Lovely. Ghastly. Intoxicating. Nauseating. I want a small bottle. I can’t wait to scrub the revolting mess off my body. Two completely antithetical reactions to two supposedly parallel companion fragrances, both created by Cecile Zarokian for David Jourquin. The first is Cuir Altesse. The second is Cuir de R’Eve. Both fragrances are eau de parfums that were released in 2014 and that David Jourquin describes as “women’s fragrances,” but I think Cuir Altesse is completely unisex, thanks to a strong similarity to vintage Lagerfeld Cologne, classic bay rum tobacco colognes, and vintage Shalimar parfum. Let’s start with the dreadful one first, so that I can block it out of my mind immediately thereafter, and then we can talk about Cuir Altesse at greater depth.
Fans of floriental powerhouses in the classical tradition, take note, Opus 1144 is one for you to try. It is a bold, complex fragrance with a divaesque character that harkens back to the great Guerlain legends, Shalimar and L’Heure Bleue, in their most concentrated vintage parfum form, as well as to modern creations by Mona di Orio and O’Drui. At its heart, it’s structured much like a millefeuille dessert where tart, lemon curd custard lies sandwiched between layers of dark, smoky styrax and balsamic-coated, musky leather, all dusted with vanillic powder in a haze of jasmine and iris floralcy.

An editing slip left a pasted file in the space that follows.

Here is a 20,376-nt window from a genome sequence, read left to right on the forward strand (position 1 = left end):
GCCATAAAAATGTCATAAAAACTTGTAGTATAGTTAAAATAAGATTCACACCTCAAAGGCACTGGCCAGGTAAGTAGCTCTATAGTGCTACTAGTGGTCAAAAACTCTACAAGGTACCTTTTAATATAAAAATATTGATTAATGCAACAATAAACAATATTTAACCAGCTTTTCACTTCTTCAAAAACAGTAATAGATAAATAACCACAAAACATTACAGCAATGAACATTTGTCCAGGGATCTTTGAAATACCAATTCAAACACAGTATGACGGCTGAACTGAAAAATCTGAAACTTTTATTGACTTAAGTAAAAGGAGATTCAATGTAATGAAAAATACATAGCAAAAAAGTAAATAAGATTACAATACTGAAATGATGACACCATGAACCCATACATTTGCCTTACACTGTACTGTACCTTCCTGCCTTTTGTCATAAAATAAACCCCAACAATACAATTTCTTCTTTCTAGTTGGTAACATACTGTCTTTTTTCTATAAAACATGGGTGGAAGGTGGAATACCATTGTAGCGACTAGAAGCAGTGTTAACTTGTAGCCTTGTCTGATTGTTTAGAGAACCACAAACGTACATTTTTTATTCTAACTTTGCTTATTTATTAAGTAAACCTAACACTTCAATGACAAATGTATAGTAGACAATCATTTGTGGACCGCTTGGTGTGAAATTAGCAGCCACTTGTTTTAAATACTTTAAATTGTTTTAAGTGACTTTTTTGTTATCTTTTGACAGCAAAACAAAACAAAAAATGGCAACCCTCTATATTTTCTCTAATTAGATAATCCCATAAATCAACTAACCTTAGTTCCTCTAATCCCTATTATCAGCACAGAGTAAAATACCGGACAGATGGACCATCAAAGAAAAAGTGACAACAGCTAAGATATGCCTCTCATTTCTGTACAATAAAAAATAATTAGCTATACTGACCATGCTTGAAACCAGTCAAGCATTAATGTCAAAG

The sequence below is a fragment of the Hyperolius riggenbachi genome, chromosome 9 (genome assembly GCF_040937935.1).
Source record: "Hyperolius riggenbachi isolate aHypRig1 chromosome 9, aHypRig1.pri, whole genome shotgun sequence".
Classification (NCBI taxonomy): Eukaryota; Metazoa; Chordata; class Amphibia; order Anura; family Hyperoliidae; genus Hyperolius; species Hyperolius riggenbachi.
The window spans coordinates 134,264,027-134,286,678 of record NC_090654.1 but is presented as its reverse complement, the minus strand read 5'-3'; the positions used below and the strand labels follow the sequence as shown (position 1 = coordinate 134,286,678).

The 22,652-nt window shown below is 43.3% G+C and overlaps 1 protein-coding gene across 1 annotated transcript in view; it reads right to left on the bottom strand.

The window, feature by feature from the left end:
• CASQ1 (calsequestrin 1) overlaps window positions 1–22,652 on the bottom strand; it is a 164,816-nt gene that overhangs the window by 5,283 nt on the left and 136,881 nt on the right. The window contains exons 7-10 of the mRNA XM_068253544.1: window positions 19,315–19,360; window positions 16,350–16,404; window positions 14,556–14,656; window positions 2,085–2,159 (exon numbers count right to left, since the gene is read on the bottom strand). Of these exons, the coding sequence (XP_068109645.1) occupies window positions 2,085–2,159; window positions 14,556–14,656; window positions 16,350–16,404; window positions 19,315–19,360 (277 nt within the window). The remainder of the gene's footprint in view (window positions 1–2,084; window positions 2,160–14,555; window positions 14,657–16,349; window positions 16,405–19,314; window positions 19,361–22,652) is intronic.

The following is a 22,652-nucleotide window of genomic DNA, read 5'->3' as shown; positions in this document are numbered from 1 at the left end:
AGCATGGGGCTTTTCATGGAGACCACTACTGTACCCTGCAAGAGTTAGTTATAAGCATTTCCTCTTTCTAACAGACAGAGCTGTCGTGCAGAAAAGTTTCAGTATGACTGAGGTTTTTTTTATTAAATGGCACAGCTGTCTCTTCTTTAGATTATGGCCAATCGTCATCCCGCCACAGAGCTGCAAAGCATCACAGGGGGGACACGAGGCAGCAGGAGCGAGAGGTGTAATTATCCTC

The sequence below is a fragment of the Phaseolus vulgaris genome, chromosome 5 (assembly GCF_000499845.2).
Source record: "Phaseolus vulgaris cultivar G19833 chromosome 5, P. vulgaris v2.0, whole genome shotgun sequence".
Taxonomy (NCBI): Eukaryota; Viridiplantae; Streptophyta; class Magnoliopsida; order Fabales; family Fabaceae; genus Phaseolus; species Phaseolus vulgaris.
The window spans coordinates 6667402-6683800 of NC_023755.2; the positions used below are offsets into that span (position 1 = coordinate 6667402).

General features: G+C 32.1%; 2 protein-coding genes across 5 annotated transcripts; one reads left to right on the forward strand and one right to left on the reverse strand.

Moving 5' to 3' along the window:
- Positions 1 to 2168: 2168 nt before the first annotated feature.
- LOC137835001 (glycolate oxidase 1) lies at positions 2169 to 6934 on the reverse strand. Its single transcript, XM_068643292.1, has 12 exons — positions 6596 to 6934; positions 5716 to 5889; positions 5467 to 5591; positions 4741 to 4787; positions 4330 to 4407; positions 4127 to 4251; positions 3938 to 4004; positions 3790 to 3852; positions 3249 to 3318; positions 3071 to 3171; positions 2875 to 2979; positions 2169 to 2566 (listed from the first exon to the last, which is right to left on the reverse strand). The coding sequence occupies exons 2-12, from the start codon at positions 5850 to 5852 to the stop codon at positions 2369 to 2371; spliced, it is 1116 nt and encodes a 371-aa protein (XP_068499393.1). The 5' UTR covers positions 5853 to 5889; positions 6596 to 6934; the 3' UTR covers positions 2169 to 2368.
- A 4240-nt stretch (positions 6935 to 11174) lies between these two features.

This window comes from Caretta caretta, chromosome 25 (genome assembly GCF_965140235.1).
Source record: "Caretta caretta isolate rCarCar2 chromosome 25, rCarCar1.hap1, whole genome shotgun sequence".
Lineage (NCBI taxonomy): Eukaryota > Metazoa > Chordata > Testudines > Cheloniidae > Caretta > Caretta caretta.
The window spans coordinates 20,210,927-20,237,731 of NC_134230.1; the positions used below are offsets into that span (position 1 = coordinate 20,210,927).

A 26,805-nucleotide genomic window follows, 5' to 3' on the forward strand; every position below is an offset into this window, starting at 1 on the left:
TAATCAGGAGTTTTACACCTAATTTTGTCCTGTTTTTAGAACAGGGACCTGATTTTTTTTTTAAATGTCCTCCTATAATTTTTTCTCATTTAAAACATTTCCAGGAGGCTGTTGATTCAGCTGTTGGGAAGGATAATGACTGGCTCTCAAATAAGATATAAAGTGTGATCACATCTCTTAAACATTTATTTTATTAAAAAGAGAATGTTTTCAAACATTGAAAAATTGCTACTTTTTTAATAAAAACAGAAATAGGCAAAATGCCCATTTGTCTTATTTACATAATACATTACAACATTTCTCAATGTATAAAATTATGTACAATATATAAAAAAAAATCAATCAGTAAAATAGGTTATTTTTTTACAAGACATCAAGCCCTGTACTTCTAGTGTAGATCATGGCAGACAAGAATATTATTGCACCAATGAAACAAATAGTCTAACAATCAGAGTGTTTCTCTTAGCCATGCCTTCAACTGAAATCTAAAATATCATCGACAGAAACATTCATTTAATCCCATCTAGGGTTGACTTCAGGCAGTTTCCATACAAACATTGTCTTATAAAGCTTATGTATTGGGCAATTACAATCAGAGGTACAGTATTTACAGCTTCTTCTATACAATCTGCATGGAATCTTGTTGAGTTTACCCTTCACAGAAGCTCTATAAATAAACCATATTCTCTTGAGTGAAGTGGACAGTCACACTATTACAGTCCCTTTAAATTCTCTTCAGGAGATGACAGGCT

Opus 1144 is many things, sometimes all at once. It is a lilting choral extravaganza where grand, bold opulence and monumental density dip into airiness and delicacy without ever losing strength. It’s a chiaroscuro of light and dark, masculinity and feminine, gourmand and oriental, hard and soft, acrid and sweet, cloying and beautiful — and I’m not completely sure what to make of all that, no matter how many times I wear it. In all honesty, there are many times in the first four hours when Opus 1144 leaves me simultaneously repelled and riveted, drawn in compulsively and with great admiration, but also put off and hesitant. One thing is undeniable: it’s something that any fan of the classics and of powerhouses in the floriental genre should try for themselves.